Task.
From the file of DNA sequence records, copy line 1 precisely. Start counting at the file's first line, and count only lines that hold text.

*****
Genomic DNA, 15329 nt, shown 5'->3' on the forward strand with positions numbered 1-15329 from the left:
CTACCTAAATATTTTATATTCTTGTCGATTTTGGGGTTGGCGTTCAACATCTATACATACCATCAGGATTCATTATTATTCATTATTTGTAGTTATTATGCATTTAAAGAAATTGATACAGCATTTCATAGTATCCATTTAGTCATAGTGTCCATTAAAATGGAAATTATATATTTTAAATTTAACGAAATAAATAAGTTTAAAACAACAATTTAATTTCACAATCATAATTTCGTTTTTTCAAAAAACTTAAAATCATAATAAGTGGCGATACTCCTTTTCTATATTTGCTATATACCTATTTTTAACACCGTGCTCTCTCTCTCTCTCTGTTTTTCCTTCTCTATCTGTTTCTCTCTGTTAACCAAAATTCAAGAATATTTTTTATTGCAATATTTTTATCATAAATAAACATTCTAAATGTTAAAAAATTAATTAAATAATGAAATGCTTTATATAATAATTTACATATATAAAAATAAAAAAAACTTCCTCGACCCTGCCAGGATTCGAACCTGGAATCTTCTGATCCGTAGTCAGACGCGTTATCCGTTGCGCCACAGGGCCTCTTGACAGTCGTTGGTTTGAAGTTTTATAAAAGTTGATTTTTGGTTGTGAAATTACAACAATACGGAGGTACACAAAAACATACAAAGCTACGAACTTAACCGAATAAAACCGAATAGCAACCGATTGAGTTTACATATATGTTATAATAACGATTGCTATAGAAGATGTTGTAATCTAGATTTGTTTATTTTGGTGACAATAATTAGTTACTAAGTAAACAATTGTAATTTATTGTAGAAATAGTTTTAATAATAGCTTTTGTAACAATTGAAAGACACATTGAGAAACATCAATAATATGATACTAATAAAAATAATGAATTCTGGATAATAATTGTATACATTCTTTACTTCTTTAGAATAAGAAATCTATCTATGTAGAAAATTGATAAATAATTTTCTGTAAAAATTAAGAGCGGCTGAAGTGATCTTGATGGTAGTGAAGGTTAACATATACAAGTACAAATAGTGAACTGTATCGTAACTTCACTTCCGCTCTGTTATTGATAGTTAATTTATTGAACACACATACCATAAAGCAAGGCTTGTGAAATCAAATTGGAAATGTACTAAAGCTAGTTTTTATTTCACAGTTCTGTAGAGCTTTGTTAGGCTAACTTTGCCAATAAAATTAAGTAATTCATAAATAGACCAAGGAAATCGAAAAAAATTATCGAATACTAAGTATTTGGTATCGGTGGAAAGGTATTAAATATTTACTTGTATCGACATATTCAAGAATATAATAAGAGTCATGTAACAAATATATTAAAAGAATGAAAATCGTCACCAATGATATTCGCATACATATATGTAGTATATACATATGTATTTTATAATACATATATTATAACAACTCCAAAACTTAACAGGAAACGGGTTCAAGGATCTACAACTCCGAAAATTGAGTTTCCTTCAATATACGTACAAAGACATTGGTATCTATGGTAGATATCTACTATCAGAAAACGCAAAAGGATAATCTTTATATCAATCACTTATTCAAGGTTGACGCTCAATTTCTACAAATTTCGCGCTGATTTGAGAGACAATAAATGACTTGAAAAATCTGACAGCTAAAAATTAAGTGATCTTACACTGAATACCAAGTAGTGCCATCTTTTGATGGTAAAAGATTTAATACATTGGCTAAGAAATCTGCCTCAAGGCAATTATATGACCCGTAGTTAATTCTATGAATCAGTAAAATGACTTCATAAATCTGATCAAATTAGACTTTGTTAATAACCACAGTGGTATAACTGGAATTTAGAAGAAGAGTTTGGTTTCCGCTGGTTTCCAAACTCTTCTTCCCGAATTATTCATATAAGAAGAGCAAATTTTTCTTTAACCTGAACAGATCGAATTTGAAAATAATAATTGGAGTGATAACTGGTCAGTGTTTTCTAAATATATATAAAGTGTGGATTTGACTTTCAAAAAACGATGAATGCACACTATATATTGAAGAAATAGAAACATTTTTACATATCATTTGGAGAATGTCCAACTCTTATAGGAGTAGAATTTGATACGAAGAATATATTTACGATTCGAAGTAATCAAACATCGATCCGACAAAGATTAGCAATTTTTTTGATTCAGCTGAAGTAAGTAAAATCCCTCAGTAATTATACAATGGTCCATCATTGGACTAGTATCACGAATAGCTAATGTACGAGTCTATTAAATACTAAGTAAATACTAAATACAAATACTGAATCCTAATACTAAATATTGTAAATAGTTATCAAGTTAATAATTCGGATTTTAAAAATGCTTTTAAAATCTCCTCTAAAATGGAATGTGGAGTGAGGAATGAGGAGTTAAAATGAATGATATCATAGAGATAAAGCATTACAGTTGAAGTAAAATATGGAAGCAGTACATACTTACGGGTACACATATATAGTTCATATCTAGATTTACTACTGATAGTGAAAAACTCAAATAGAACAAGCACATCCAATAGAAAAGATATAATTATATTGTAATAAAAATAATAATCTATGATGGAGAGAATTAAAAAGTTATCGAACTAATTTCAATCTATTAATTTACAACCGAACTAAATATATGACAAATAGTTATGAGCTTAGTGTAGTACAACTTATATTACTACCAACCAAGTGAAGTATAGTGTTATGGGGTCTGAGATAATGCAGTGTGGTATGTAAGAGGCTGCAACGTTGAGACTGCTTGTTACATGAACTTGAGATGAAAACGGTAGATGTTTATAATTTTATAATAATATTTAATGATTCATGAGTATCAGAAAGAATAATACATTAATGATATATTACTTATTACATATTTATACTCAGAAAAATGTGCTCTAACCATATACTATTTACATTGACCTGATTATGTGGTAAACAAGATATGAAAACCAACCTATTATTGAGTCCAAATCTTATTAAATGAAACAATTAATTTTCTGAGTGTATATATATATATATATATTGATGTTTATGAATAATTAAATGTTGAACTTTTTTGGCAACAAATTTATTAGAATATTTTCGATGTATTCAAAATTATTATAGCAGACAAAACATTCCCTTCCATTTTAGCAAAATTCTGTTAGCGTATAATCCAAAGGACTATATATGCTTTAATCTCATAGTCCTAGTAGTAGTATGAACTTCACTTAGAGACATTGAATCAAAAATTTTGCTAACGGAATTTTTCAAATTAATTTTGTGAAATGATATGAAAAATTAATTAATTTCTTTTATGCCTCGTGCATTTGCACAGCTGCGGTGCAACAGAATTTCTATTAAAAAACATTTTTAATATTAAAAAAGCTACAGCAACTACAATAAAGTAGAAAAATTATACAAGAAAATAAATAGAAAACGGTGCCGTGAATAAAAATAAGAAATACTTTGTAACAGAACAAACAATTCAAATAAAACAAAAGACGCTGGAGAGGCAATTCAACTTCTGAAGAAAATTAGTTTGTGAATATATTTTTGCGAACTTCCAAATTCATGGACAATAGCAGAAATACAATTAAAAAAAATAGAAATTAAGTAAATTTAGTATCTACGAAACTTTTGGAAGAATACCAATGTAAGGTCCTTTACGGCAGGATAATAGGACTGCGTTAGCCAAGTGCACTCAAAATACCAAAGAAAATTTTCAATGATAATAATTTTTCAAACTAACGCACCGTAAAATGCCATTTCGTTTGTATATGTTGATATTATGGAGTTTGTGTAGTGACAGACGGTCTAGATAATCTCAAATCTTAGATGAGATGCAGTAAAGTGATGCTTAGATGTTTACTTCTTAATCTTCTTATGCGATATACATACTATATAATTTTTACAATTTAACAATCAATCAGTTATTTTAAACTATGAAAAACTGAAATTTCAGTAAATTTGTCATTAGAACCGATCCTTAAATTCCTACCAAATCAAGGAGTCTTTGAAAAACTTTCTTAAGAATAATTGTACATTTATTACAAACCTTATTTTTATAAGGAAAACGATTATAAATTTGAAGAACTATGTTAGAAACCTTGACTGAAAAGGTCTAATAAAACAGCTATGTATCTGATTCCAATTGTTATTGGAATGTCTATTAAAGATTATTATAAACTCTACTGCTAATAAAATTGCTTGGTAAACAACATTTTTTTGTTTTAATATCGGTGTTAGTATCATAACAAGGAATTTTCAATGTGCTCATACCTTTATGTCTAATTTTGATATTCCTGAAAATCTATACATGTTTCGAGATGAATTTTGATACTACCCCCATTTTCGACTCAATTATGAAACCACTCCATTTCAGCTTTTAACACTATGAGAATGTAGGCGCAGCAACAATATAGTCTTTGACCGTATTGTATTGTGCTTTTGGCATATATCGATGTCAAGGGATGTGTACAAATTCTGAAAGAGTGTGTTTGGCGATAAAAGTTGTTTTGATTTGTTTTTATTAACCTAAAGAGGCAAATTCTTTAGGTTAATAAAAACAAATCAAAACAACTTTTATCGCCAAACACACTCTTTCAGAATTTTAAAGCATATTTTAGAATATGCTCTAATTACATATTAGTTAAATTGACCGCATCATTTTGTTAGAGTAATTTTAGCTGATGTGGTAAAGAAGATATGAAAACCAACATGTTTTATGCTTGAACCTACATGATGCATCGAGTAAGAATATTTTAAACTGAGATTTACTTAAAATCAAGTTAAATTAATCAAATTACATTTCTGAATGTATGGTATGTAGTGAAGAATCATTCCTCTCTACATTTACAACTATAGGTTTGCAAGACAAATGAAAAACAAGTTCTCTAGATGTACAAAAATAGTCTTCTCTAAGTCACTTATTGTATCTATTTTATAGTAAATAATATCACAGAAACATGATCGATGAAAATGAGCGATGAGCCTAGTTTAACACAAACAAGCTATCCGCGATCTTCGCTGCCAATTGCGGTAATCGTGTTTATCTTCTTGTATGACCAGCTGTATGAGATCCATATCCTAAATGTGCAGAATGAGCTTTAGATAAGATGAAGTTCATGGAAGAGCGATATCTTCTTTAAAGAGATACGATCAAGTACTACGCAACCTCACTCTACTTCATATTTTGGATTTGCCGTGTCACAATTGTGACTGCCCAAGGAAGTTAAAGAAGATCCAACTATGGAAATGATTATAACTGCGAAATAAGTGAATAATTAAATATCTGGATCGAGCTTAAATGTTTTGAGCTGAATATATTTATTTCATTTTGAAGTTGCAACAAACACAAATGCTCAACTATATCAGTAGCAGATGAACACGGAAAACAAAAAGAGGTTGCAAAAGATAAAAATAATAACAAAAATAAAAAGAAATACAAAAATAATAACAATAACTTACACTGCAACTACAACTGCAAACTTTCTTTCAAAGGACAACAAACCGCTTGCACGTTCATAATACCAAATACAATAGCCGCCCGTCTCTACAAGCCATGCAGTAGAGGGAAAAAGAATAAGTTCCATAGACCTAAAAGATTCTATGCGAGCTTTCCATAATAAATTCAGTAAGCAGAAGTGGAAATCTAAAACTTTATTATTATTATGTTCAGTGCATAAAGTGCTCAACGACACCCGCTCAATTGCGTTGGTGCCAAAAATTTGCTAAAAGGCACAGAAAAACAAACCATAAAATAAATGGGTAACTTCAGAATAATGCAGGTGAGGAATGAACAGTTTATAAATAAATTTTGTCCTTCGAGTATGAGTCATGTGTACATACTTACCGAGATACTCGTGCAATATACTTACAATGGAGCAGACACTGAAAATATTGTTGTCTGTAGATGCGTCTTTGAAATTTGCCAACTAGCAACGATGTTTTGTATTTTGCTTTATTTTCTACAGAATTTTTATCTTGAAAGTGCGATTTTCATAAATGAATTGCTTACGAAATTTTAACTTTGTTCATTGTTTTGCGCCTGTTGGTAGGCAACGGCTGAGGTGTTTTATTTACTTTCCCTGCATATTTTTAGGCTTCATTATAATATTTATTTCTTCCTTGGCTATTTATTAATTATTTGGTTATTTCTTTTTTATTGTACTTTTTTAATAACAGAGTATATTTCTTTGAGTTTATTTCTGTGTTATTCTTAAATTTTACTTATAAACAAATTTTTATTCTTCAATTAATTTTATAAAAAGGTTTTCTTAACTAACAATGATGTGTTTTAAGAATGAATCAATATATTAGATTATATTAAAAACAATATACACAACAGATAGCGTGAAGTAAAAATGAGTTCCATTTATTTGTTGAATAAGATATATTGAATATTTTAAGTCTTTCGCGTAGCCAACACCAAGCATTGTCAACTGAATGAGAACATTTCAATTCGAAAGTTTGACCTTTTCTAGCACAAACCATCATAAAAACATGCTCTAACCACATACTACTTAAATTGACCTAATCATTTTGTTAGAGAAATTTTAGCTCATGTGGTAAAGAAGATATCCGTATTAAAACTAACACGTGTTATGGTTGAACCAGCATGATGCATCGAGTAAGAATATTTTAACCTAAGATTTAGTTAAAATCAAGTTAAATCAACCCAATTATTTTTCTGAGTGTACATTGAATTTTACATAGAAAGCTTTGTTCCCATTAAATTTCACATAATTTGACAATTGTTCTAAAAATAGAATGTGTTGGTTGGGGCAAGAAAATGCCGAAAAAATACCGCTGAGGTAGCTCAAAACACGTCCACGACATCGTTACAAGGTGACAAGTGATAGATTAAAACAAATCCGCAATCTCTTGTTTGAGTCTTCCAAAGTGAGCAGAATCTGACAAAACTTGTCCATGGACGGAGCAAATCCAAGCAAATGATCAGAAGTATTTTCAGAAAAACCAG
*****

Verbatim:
Genomic DNA, 15329 nt, shown 5'->3' on the forward strand with positions numbered 1-15329 from the left: